With three days of early voting tabulated for Tuesday’s party primary runoffs, it’s pretty clear that the attention-grabbing contests at the top of the GOP ticket are drawing most of the action to the Republican side of the ledger.
According to figures kept by the secretary of state, 151,535 votes were cast in the GOP runoff in the state’s 15 largest counties from Monday through Wednesday. That’s nearly three times the ballots cast in the Democratic runoff.
The Democrats have a couple of interesting contests, highlighted by the duel for the U.S. Senate between failed former congressional candidate David Alameel and LaRouche acolyte Kesha Rogers, and the contest for agriculture commissioner between humorist Kinky Friedman and ultimate dark horse Jim Hogan.
Those contests, though, don’t come close to the fireworks thrown off by the GOP races for lieutenant governor between David Dewhurst and Dan Patrick and attorney general between Ken Paxton and Dan Branch.
This is the second cycle in a row where the Republican runoff has featured a hotly contested statewide race. Two years ago, it was the U.S. Senate runoff between Dewhurst and Ted Cruz.
In that race, more than 1.1 million voters went to the polls to cast ballots in the Senate race, a huge number made more incredible by the fact that the contest had been pushed to late July because of legal fights over the state’s electoral maps.
In that race, about 476,000 votes, or about 43 percent, were cast early.
At this point, it’s impossible to compare accurately the turnout in early voting from this year to 2012. That is because the totals kept by the secretary of state are from just 15 counties, albeit the state’s biggest counties. Still, it looks like early voting appears on track to at least be in the neighborhood of the early voting totals from two years ago.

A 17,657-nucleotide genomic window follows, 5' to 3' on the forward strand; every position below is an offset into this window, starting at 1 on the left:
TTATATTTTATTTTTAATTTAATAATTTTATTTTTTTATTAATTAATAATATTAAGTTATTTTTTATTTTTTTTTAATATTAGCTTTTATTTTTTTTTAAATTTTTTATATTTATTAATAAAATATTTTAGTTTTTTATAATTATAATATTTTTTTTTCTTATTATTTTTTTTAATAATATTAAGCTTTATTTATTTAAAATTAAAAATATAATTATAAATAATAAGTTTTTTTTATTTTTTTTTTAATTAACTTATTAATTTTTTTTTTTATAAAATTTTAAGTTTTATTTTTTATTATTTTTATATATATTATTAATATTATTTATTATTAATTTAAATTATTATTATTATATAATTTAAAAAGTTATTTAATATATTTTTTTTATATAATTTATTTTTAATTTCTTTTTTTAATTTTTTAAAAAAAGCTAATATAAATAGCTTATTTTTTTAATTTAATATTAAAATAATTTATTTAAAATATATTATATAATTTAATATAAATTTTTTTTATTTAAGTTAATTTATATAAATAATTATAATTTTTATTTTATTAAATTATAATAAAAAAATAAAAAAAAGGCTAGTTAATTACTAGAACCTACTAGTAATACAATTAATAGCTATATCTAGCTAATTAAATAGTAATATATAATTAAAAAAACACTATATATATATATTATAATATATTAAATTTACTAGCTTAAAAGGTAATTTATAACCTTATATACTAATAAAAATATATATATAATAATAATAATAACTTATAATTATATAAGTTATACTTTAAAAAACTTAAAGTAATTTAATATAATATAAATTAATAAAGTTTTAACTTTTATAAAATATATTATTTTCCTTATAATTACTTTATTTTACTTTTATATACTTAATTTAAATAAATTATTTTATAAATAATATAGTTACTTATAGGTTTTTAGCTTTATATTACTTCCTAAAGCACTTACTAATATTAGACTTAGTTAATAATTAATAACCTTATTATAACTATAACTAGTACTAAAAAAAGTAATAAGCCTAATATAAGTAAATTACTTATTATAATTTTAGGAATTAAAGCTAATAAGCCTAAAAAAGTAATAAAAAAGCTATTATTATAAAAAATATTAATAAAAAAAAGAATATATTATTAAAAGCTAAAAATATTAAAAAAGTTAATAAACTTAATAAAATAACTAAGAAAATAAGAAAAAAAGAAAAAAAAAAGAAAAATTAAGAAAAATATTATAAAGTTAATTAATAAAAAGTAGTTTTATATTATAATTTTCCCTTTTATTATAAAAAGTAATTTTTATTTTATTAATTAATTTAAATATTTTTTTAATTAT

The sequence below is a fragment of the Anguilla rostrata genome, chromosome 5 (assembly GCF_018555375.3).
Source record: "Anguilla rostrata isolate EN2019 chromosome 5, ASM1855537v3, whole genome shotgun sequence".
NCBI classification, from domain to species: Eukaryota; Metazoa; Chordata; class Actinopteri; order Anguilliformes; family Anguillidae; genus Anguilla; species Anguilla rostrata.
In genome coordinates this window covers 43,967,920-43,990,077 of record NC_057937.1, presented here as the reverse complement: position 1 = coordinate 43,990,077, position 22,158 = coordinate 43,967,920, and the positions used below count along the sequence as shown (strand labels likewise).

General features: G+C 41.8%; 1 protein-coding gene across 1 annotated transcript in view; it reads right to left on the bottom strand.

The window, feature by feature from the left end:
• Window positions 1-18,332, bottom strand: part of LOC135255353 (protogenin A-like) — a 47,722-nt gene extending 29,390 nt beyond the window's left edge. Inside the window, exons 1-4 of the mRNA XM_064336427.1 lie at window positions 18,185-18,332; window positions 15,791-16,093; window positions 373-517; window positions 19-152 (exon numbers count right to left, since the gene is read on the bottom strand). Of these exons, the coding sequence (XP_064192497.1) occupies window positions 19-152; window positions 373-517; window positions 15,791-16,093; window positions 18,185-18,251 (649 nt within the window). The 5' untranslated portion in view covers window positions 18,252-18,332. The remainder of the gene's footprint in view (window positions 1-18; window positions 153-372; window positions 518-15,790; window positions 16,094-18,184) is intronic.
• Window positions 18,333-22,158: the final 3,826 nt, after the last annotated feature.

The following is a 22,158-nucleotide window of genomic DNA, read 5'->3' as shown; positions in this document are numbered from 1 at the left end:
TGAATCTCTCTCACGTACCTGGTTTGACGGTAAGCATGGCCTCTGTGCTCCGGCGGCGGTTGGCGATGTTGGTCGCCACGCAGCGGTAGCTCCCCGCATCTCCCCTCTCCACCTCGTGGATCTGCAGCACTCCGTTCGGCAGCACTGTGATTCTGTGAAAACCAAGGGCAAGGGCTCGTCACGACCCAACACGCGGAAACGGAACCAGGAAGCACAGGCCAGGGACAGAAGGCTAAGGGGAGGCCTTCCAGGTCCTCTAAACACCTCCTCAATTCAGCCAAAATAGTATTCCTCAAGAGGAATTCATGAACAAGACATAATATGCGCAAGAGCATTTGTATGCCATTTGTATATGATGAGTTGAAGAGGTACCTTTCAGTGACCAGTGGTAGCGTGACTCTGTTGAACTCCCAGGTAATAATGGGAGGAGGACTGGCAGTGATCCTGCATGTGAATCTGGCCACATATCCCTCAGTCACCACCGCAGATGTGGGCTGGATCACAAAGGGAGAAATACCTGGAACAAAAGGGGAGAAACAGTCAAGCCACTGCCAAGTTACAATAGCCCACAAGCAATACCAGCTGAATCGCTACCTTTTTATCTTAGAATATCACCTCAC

Early voting finishes up today in advance of the runoff elections on Tuesday.
A vacancy in the state Senate is rare, and a vacancy in the seat representing Lubbock and the South Plains is even rarer. Lubbock Republican Robert Duncan has represented SD-28 since December 1996. But he will soon be leaving for one of the few posts that could tempt him away from the Legislature — chancellor of Texas Tech University, his alma mater.
So it’s not surprising that at least one Senate hopeful has already made his intents known. Two-term state representative Charles Perry, who represents a large chunk of Lubbock County as well as a handful of counties south and southwest of Lubbock, sent word through his consultant that he’ll run for the seat.
"Rep. Perry has shown the ability to win elections and by large margins," said Perry's political consultant, Jordan Berry. "He's a solid conservative who has South Plains values."
The endorsement was made via a video made by Perry in Austin, who called Miller a “proven conservative” and “the real deal.”